The SEC is seeking views on the services the transfer agents may be expected to provide to crowdfunding issuers, the risks those activities may pose and the appropriate level of fees to charge for those services.

E. Administration of Issuer Plans

The SEC is seeking guidance on the roles played by transfer agents and by non-regulated entities such as TPAs in providing services to issuer plans, such as employee stock purchase plans, equity-based incentive compensation, odd lot programs and subscription programs in employer-sponsored retirement plans.

Third Party Administrators. While noting that TPAs do not generally perform transfer agent functions, the SEC identifies circumstances in which TPAs process and aggregate orders to purchase and redeem mutual fund shares and otherwise perform intermediary and sub-accounting roles. The SEC questions whether these activities should be included in the activities for which transfer agent regulation is required and subject to regulation under various rules applicable to transfer agents.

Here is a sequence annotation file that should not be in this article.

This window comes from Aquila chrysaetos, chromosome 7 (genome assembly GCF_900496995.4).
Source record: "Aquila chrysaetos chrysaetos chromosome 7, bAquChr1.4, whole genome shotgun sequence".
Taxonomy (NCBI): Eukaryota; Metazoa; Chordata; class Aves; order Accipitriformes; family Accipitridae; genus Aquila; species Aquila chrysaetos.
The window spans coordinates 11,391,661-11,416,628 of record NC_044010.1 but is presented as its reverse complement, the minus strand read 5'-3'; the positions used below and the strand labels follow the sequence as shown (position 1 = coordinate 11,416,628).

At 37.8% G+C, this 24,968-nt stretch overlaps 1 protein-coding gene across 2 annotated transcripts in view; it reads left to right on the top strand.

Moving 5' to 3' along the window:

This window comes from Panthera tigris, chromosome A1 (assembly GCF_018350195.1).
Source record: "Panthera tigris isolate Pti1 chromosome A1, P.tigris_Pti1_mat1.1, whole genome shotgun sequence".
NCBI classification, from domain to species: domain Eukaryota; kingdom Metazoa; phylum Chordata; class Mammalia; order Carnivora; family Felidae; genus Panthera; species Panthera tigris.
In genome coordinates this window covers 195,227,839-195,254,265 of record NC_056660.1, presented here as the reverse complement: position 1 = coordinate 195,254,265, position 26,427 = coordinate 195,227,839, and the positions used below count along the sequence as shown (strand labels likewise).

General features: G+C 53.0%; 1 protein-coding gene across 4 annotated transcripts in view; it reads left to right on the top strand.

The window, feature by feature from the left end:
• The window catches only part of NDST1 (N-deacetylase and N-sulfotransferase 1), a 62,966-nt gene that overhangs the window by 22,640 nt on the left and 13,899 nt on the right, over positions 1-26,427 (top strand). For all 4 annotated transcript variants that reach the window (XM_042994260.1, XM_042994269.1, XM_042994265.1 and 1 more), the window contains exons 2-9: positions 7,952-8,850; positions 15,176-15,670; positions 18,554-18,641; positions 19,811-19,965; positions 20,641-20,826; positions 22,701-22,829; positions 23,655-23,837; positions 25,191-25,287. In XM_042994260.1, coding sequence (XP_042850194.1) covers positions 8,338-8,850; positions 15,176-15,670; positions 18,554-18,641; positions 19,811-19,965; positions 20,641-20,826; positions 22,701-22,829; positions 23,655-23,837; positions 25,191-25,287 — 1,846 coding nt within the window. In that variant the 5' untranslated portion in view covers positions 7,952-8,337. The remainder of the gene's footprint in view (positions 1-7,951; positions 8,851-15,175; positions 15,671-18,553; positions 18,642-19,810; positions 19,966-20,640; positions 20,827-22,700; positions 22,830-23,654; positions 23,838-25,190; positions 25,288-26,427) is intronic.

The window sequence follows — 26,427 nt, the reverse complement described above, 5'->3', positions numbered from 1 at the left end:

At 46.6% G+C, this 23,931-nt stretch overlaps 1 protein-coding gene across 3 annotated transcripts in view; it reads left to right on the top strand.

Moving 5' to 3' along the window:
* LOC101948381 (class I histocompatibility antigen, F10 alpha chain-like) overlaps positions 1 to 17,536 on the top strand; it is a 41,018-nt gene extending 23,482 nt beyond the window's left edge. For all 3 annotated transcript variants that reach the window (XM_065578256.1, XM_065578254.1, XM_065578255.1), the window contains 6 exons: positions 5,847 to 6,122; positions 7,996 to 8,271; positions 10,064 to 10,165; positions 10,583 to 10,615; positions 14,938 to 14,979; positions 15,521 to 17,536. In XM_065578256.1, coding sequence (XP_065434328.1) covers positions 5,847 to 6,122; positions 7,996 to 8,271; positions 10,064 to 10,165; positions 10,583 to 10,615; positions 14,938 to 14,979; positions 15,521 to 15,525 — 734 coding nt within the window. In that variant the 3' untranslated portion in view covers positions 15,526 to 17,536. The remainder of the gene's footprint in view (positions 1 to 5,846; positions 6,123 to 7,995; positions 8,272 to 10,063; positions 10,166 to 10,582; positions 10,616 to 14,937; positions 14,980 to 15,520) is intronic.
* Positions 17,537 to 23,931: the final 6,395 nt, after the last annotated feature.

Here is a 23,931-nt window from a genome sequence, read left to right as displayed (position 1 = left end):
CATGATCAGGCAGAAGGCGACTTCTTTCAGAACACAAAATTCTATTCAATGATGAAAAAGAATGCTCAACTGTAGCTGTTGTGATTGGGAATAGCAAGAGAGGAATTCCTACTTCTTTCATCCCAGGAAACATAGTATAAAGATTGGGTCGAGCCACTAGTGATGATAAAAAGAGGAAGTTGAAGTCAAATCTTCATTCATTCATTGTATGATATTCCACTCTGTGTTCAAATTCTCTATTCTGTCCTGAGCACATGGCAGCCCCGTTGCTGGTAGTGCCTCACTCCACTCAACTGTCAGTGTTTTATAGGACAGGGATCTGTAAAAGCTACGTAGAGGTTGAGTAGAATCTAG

Issuer Plans. The SEC notes that, in connection with certain issuer plans, TPAs or, in some cases, the issuer’s transfer agent perform a variety of services that involve purchases of the issuer’s shares either in the secondary market or from the issuer as well as maintaining custody of the shares for plan participants. The SEC questions whether and how those activities should be regulated under the existing transfer agent regulations and under the new regulations and amendments that the SEC is considering.

Potential Broker-Dealer Registration Issues. The SEC notes that in connection with issuer plans transfer agents and TPAs provide transaction execution and order routing services. In some instances these activities are accompanied by handling cash, custodying securities, netting orders and payments and providing settlement services. The SEC questions whether, among other matters, the activities may require broker-dealer or clearing agency registration or regulation or, if carried out by registered transfer agents, new transfer agent regulations.